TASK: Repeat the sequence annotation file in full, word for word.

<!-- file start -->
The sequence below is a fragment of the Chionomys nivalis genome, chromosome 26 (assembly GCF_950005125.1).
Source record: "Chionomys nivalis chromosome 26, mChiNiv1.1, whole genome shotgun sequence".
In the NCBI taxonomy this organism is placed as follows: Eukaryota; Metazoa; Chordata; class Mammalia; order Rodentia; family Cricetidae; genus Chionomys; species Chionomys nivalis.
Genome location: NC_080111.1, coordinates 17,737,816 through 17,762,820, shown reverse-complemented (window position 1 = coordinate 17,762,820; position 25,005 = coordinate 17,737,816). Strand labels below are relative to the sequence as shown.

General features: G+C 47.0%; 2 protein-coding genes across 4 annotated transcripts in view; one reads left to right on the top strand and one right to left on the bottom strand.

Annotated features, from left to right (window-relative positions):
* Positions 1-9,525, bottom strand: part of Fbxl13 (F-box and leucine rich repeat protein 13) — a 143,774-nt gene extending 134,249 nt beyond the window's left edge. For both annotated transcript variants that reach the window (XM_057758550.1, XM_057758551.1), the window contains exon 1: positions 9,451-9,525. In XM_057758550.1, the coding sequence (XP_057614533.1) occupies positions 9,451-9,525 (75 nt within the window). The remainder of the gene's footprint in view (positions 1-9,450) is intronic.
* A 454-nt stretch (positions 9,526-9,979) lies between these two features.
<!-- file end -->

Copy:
The sequence below is a fragment of the Chionomys nivalis genome, chromosome 26 (assembly GCF_950005125.1).
Source record: "Chionomys nivalis chromosome 26, mChiNiv1.1, whole genome shotgun sequence".
In the NCBI taxonomy this organism is placed as follows: Eukaryota; Metazoa; Chordata; class Mammalia; order Rodentia; family Cricetidae; genus Chionomys; species Chionomys nivalis.
Genome location: NC_080111.1, coordinates 17,737,816 through 17,762,820, shown reverse-complemented (window position 1 = coordinate 17,762,820; position 25,005 = coordinate 17,737,816). Strand labels below are relative to the sequence as shown.

General features: G+C 47.0%; 2 protein-coding genes across 4 annotated transcripts in view; one reads left to right on the top strand and one right to left on the bottom strand.

Annotated features, from left to right (window-relative positions):
* Positions 1-9,525, bottom strand: part of Fbxl13 (F-box and leucine rich repeat protein 13) — a 143,774-nt gene extending 134,249 nt beyond the window's left edge. For both annotated transcript variants that reach the window (XM_057758550.1, XM_057758551.1), the window contains exon 1: positions 9,451-9,525. In XM_057758550.1, the coding sequence (XP_057614533.1) occupies positions 9,451-9,525 (75 nt within the window). The remainder of the gene's footprint in view (positions 1-9,450) is intronic.
* A 454-nt stretch (positions 9,526-9,979) lies between these two features.